PM Benjamin Netanyahu (Yoav Dudkevitch/POOL) Yoav Dudkevitch/POOL

The initial assessment of the emergency room was that the prime minister was suffering from dehydration.

By United with Israel Staff and JNS

Israeli Prime Minister Benjamin Netanyahu was released from the hospital on Sunday afternoon.

The prime minister was kept at Sheba Medical Center in Ramat Gan overnight Saturday for observation after being admitted to the emergency department earlier in the day. The Prime Minister’s Office said that, according to the initial assessment in the emergency room, Netanyahu was said to be suffering from dehydration, according to Ynet.

The weekly Cabinet meeting, which usually takes place on Sunday mornings, was accordingly postponed to Monday.

According to a Sunday morning statement from the Prime Minister’s Office reported by Ynet, “this morning, Prime Minister Netanyahu continued to undergo tests at the Sheba Medical Center. The tests are normal, his condition is very good and he is expected to be released later today.”

The 73-year-old briefly lost consciousness in his private home in Caesarea and subsequently smacked his head on the floor before checking himself into the emergency room, according to JNS.

His personal physician, Dr. Zvi Berkowitz, rushed to Sheba Medical Center to tend to the premier. The doctor described the prime minister’s condition as “good and stable.”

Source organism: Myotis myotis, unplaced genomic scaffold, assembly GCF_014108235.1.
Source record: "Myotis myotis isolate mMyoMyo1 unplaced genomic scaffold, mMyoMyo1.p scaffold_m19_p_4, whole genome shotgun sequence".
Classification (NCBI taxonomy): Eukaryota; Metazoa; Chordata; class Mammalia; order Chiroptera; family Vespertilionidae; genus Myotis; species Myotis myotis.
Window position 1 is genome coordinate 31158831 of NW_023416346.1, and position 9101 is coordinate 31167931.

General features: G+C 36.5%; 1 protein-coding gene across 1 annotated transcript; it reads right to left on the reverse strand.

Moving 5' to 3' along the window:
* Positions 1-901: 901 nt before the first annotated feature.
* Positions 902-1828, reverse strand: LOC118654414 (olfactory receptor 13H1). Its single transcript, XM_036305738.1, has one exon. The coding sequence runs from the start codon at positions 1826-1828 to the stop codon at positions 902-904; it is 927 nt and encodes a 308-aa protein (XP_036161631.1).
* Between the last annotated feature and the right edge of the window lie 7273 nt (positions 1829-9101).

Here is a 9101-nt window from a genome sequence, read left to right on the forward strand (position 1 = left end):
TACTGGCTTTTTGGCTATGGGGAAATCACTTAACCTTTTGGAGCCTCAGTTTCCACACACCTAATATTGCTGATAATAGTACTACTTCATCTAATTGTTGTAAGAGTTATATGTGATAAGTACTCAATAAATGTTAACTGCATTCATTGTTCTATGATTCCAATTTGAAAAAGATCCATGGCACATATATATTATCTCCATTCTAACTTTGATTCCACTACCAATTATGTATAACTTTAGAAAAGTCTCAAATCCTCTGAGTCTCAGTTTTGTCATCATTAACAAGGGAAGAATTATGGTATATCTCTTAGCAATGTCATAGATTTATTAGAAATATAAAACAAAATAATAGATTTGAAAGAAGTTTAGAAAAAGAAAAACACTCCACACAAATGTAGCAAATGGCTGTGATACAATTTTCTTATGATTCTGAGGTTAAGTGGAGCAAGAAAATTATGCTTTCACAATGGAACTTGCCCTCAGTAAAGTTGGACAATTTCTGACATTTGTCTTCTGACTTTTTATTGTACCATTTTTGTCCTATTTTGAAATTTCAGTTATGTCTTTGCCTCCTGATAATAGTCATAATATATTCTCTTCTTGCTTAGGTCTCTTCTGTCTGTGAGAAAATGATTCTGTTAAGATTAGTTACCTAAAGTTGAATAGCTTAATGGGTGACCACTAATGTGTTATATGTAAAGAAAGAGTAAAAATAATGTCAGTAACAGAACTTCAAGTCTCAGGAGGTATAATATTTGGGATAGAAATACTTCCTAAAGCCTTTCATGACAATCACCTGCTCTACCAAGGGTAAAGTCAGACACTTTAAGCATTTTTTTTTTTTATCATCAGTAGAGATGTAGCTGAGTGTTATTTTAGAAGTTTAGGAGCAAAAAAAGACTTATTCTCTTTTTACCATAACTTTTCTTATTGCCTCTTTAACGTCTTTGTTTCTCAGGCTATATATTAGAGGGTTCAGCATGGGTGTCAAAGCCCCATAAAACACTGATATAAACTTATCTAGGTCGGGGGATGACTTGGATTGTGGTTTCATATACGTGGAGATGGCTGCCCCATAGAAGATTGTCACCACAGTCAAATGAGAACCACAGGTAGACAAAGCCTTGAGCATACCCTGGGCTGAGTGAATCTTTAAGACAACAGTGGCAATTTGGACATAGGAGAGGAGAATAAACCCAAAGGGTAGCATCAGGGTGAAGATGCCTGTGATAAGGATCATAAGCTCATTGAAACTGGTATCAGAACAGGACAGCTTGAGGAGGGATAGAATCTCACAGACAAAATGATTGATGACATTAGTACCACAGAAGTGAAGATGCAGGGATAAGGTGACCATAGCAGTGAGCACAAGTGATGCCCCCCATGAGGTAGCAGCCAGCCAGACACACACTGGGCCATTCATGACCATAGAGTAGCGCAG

Following his arrival at the hospital, Netanyahu reportedly underwent a brain imaging procedure to rule out brain damage as a result of the fall, in addition to an examination by a cardiologist.

According to Ynet, Netanyahu underwent a cardiac catheterization, and a monitoring device that tracks heart rate activity was implanted in his heart.

As reported by CNN, Dr. Amit Segev, head of the cardiology unit at Sheba, said in a statement, “In order to continue routine monitoring, we decided to use a subcutaneous Holter, as is customary, to allow the close medical professional team of the Prime Minister to continue regular monitoring.”

Professor Yehuda Adler, director of health professions at Sheba, told Ynet that the monitoring device is an “implantable loop recorder” (ILR) and tests for arrhythmias.

“We must rule out serious conduction disturbances in the heart, so they did the catheterization test for him,” he explained. “The whole dilemma here was whether it was just dehydration or if there is a heart rhythm problem here, and I think that at Sheba Hospital they did an outstanding job.”

In a video shared on social media after the end of Shabbat, the prime minister clarified: “Yesterday I spent some time at the Sea of Galilee with my wife, in the sun, without a hat and without water. Not a good idea.”

“Thank God, I’m feeling very good,” continued Netanyahu, while urging the public to “spend less time in the sun [and] drink more water.”

In recent days, Israel has been experiencing a scorching heat wave, with temperatures reaching as high as 38° (100°F) in the South.

In October, Netanyahu spent a night at the hospital under medical observation due to chest pains that began while he was attending Yom Kippur synagogue services. Medical tests all came back normal, Shaare Zedek Medical Center in Jerusalem said at the time.



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